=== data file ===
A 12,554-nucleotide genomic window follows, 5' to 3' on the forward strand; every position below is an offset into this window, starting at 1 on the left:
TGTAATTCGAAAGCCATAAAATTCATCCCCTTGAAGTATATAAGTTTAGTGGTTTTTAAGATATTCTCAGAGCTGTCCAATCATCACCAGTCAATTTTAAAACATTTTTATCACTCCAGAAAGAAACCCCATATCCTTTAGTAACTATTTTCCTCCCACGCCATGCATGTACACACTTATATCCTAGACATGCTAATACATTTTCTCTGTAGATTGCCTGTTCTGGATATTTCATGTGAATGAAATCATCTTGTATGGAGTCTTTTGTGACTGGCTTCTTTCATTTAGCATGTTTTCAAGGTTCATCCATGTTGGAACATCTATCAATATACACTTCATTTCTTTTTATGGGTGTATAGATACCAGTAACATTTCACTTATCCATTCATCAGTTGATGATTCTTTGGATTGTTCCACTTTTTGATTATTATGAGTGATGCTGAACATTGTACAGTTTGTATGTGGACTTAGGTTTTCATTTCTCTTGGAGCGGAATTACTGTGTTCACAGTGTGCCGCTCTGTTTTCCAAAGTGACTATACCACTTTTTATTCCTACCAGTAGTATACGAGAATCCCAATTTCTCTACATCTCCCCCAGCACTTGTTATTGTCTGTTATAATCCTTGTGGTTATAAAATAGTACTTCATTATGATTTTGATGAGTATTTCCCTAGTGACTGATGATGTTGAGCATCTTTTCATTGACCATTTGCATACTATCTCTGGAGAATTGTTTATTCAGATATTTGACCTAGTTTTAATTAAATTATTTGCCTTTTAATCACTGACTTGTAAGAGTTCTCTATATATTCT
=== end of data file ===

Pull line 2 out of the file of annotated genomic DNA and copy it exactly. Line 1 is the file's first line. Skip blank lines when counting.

TGTAATTCGAAAGCCATAAAATTCATCCCCTTGAAGTATATAAGTTTAGTGGTTTTTAAGATATTCTCAGAGCTGTCCAATCATCACCAGTCAATTTTAAAACATTTTTATCACTCCAGAAAGAAACCCCATATCCTTTAGTAACTATTTTCCTCCCACGCCATGCATGTACACACTTATATCCTAGACATGCTAATACATTTTCTCTGTAGATTGCCTGTTCTGGATATTTCATGTGAATGAAATCATCTTGTATGGAGTCTTTTGTGACTGGCTTCTTTCATTTAGCATGTTTTCAAGGTTCATCCATGTTGGAACATCTATCAATATACACTTCATTTCTTTTTATGGGTGTATAGATACCAGTAACATTTCACTTATCCATTCATCAGTTGATGATTCTTTGGATTGTTCCACTTTTTGATTATTATGAGTGATGCTGAACATTGTACAGTTTGTATGTGGACTTAGGTTTTCATTTCTCTTGGAGCGGAATTACTGTGTTCACAGTGTGCCGCTCTGTTTTCCAAAGTGACTATACCACTTTTTATTCCTACCAGTAGTATACGAGAATCCCAATTTCTCTACATCTCCCCCAGCACTTGTTATTGTCTGTTATAATCCTTGTGGTTATAAAATAGTACTTCATTATGATTTTGATGAGTATTTCCCTAGTGACTGATGATGTTGAGCATCTTTTCATTGACCATTTGCATACTATCTCTGGAGAATTGTTTATTCAGATATTTGACCTAGTTTTAATTAAATTATTTGCCTTTTAATCACTGACTTGTAAGAGTTCTCTATATATTCT